As we continue to use the words which our Lord taught us, as we use our minds and our voices and our bodies to explore its depths, may it bring us ever closer to him.
Jim Cotter. Prayer at Night. 1983
February 17, 2013
SERMON FOR LENT 1 (YR. C)
(Psam 91, 1-2 & 9-16; Romans 10. 8-13; Luke 4, 1-13)
When the ICET (International Consultation on English Texts) was working to translate the services of the Church into modern English, one of the phrases which caused them most difficulty was the last but one petition of the Lord’s Prayer: ‘Lead us not into temptation’.
Part of the difficulty stems from the possible meaning of the original Greek of the text in Matthew and Luke, and even of the Hebrew behind that. For instance, the Greek verb translated ‘lead’ could mean taking in an active sense, to lead by going before, or simply to announce. And depending on the understanding of the Hebrew behind this clause, again it could be active, meaning to cause something to happen; or permissive, to allow something to happen. So, the Syriac version of the New Testament translates this “Do not make us enter into temptation”.
Again, the preposition ‘eis’ and its Hebrew original could imply simply ‘into’ or ‘as far as’ but, more strongly ‘to be placed under the power of’. So, one translation could be “Do not allow us to fall under the power of temptation” that is, be overwhelmed by it.
However, the word which gave the translators most difficulty was the word translated ‘temptation’. The Greek original is found rarely in secular Greek, but very often in Biblical Greek, both in the New Testament and in the Septuagint, the Greek Old Testament, with a variety of meanings. It can mean simply an attempt; it can mean a test in the sense of testing a metal or testing somebody’s competence or conviction (and in this sense it is often used of God testing human beings). It can mean a malicious attempt to trick someone, and is used in that way of the attempts of the Scribes and Pharisees to catch Jesus out by asking him trick questions. It can be used to mean the seduction into sin which is the usual modern meaning of ‘temptation’.That’s how it is used to describe Satan’s temptation of Jesus in the desert. It can mean a trial or ordeal. It can mean to tempt God. In all of these meanings, the form of noun used implies a continuing process, not a one-off event.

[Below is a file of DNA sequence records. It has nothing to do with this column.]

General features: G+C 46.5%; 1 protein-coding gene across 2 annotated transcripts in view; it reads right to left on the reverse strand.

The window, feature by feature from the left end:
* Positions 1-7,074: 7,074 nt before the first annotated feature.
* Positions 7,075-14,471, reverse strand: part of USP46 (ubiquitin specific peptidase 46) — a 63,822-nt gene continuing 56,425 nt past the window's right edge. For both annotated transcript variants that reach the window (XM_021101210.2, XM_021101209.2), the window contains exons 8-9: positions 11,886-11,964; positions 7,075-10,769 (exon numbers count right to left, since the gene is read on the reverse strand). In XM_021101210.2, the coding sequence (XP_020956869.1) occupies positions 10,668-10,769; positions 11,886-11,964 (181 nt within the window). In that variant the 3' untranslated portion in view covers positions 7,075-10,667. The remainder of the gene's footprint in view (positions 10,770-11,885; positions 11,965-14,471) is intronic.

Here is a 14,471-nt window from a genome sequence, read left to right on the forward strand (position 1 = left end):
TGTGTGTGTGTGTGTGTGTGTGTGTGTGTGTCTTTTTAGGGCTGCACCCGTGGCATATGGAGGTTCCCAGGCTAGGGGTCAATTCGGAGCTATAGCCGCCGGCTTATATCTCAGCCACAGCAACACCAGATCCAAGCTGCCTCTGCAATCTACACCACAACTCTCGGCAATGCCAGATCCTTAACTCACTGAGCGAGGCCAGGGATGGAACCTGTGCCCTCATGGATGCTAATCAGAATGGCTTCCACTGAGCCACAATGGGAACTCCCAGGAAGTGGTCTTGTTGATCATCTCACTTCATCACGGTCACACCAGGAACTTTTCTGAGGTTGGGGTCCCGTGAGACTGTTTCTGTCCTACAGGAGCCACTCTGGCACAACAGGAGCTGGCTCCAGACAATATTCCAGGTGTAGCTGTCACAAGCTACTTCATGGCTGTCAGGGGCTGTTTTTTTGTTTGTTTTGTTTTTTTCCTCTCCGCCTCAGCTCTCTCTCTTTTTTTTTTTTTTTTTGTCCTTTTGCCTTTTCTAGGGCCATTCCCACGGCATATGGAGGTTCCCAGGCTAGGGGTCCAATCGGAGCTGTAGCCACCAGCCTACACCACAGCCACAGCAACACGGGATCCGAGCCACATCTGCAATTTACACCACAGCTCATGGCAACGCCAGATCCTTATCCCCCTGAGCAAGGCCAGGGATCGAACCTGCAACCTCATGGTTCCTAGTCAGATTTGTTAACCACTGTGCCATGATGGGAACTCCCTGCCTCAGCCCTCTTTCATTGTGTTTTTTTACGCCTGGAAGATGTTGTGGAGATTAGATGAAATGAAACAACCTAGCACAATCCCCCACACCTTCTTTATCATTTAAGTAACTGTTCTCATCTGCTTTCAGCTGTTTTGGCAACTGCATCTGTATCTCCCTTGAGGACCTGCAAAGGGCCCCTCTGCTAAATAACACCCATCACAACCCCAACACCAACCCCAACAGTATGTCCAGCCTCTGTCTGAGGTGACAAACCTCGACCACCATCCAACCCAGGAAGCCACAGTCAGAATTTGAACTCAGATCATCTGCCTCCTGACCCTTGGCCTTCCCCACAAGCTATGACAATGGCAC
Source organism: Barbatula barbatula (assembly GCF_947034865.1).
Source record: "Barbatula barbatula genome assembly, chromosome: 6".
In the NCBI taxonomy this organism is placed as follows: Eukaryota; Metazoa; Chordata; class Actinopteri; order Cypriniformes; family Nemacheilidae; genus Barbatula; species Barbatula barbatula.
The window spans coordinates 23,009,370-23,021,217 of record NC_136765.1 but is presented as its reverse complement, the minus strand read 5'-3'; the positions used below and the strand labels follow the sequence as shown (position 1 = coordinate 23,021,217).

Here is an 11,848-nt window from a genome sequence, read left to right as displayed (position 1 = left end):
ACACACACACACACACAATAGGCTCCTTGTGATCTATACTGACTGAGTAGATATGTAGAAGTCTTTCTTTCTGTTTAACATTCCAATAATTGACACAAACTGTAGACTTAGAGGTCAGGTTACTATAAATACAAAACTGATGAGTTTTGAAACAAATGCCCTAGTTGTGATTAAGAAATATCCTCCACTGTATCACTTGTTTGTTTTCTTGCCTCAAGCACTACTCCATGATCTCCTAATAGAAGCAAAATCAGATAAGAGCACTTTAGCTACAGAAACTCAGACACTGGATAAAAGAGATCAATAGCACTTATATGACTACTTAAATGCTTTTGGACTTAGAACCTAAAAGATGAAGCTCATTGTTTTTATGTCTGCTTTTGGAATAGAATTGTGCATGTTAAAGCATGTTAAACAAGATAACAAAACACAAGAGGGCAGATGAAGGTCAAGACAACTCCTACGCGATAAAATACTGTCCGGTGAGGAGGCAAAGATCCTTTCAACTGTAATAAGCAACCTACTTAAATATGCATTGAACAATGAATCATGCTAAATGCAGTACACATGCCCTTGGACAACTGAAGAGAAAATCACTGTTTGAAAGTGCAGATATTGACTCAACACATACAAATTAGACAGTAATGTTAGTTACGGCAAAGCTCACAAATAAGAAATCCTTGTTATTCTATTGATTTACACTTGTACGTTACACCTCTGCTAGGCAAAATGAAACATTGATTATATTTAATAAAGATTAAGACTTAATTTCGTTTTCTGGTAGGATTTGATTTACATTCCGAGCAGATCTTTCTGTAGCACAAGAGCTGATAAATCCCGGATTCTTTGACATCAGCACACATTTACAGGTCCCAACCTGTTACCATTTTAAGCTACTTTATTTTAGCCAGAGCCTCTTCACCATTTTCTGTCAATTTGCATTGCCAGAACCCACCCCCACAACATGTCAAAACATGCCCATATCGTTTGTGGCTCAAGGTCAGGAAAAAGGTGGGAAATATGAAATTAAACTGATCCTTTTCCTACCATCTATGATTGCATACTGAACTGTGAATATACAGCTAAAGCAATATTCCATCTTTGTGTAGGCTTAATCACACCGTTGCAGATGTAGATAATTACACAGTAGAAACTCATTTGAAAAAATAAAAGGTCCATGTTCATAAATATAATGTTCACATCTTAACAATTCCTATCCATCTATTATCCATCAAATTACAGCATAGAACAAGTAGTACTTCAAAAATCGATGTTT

Some interpretations of the text are more difficult for us to accept, not because of they don’t translate the original Greek correctly, but because they run counter to our beliefs about the nature of God, and of human beings.
For instance, we believe that God is good, and wills happiness and good for human beings. So how can we even think that God would deliberately seduce us into sin or put us under the power of evil?
Secondly, it is nonsense to pray that we won’t be tempted, because temptation is part and parcel of the human condition. God gave us free will – but there would be no point in having free will if there were no circumstances in which we were tempted to choose to sin. It is a mark of being a real human being that we can be tempted to do wrong – and that is why the story of Jesus’ temptation in the wilderness is important: it shows that Jesus was, as Hebrews says, “one who in every respect has been tempted as we are”. (Heb. 4.15) The one difference is, as Hebrews goes on to say, “yet without sinning”.
So, if we are not asking God not ever to put us into a situation where we are tempted, and we cannot conceive of God deliberately trying to make us commit sin, what are we asking in this part of the Lord’s Prayer?
Modern translations of the New Testament have used a variety of phrases, most of them designed to express the hope that God will not test us beyond what we can cope with, or allow us to be overwhelmed by temptation.
The Good News Bible has “Do not bring us to hard testing” and the New English Bible “Do not bring us to the test”. The Jerusalem Bible has “Do not put us to the test” and the NRSV “Do not bring us to the time of trial”.